Memorizing is not evil. Using mnemonics is not evil.

Now about your reluctance to use capitals when starting a sentence........
post #47 of 58

Maybe you'd succeed.

Quote:
Originally Posted by gonzostrike
whomever you are, if you meet me in person, I will give you a Socratic examination that will destroy your belief in the soundness and utility of mnemonics. and it will happen fast, furiously and frantically. you will feel naked in a room full of well-clad people, and your embarrassment will be tangible to all.
Until they actually attempt to remember the beginning and the end, and resort to a mnemonic to do so.
post #48 of 58
damning me by faint praise, Mrs B?

"genius" huh? sheesh. that's a bit overblown. no, I'm not a genius. my grades prove that. a true genius could both memorize without effort, and reason/interconnect likewise. I have the 2d handled pretty well, but the first is well beyond me. "genius" people have the fabled "photographic memory" in addition to the ability to make it all come together integrally.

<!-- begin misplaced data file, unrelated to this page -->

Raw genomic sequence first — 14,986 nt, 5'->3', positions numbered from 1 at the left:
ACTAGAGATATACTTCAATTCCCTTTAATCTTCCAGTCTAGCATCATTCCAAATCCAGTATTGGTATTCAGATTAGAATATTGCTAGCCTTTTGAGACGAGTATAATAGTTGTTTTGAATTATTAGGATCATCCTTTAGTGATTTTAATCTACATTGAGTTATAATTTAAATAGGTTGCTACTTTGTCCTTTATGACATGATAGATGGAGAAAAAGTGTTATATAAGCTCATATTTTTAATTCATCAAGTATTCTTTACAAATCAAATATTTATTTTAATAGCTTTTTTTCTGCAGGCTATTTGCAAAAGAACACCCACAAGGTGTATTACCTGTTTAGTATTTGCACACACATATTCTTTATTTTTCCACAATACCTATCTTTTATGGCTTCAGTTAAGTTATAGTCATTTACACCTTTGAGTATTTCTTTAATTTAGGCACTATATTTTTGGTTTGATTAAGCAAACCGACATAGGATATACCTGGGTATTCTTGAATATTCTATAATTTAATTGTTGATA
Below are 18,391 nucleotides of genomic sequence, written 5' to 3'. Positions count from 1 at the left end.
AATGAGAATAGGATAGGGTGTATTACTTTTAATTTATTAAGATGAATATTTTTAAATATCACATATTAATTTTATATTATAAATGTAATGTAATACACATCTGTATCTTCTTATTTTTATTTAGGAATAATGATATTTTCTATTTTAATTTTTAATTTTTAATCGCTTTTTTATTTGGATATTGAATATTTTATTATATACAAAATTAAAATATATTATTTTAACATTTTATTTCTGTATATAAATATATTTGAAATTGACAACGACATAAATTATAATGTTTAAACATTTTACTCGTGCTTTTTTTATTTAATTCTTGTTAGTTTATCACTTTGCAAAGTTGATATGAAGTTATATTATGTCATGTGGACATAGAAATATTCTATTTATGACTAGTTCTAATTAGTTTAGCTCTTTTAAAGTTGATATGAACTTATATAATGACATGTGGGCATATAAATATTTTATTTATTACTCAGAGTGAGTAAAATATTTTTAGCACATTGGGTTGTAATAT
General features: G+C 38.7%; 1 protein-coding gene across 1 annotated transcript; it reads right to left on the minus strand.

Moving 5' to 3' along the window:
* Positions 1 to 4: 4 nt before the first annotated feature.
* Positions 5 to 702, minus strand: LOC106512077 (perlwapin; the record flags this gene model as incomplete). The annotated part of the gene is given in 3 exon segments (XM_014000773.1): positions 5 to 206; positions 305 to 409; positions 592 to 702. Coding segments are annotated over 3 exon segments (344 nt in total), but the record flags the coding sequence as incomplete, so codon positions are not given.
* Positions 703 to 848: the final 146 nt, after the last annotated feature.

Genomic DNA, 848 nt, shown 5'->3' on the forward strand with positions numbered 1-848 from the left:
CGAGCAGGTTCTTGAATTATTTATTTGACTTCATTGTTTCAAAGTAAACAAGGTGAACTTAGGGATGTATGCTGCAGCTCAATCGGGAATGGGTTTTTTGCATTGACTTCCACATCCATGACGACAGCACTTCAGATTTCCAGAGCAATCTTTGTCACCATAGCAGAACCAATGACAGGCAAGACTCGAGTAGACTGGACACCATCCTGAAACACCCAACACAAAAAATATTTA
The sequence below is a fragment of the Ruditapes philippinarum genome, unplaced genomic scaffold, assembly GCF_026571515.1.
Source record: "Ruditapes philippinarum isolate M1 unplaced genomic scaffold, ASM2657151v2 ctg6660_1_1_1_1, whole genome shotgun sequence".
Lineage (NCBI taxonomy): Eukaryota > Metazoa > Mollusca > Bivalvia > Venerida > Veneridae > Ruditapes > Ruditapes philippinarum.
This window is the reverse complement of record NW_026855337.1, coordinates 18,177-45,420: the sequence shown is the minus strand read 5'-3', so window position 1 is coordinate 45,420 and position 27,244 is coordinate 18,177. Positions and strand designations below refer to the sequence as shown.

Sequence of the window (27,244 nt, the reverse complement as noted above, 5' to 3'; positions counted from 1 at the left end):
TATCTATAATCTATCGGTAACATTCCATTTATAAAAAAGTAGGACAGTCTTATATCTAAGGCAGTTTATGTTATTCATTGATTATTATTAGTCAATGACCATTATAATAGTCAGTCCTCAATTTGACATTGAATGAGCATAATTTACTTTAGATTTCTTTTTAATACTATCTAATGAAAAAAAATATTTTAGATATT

for immutable facts memorization truly works. 2+2 = 4 and it doesn't much matter what you wish to contest about it, it's still 4.

for computing the interrelation between/among pieces of data, memorization is NOWHERE, daddy-o. :

Quote:
Originally Posted by Bonni
Well, we are not all in the genius category like you are, Gonz. Not all of us have to deal with interpreting the Law on a daily basis, so I'm sure that we can use whatever means we think necessary to access rote information in our little pea brains.

Try multiplying large numbers without having memorized 6x7, 7x8, 9x4, etc. It would be pretty hard, even if you DID know the fundamentals of all kinds of math.

Memorizing is not evil. Using mnemonics is not evil.

Now about your reluctance to use capitals when starting a sentence........
post #49 of 58
Quote:
Originally Posted by comprex
Until they actually attempt to remember the beginning and the end, and resort to a mnemonic to do so.
ech, my teaching time has shown me repeatedly that I would be able to do so, audience using mnemonics or not.

oral argument in a courtroom while being peppered with questions from a 3-judge appellate panel leaves NO ROOM for mnemonics or other parlor tricks, unless you hope to be laughed at by the panel in chambers, and ignored in their opinion.
post #50 of 58
Here's a mnemonic I'll bet we've all used. RICE: Rest, Ice, Compression, Elevation.

Granted, it offers no path to deeper understanding of physiotherapy, but it is a useful tool.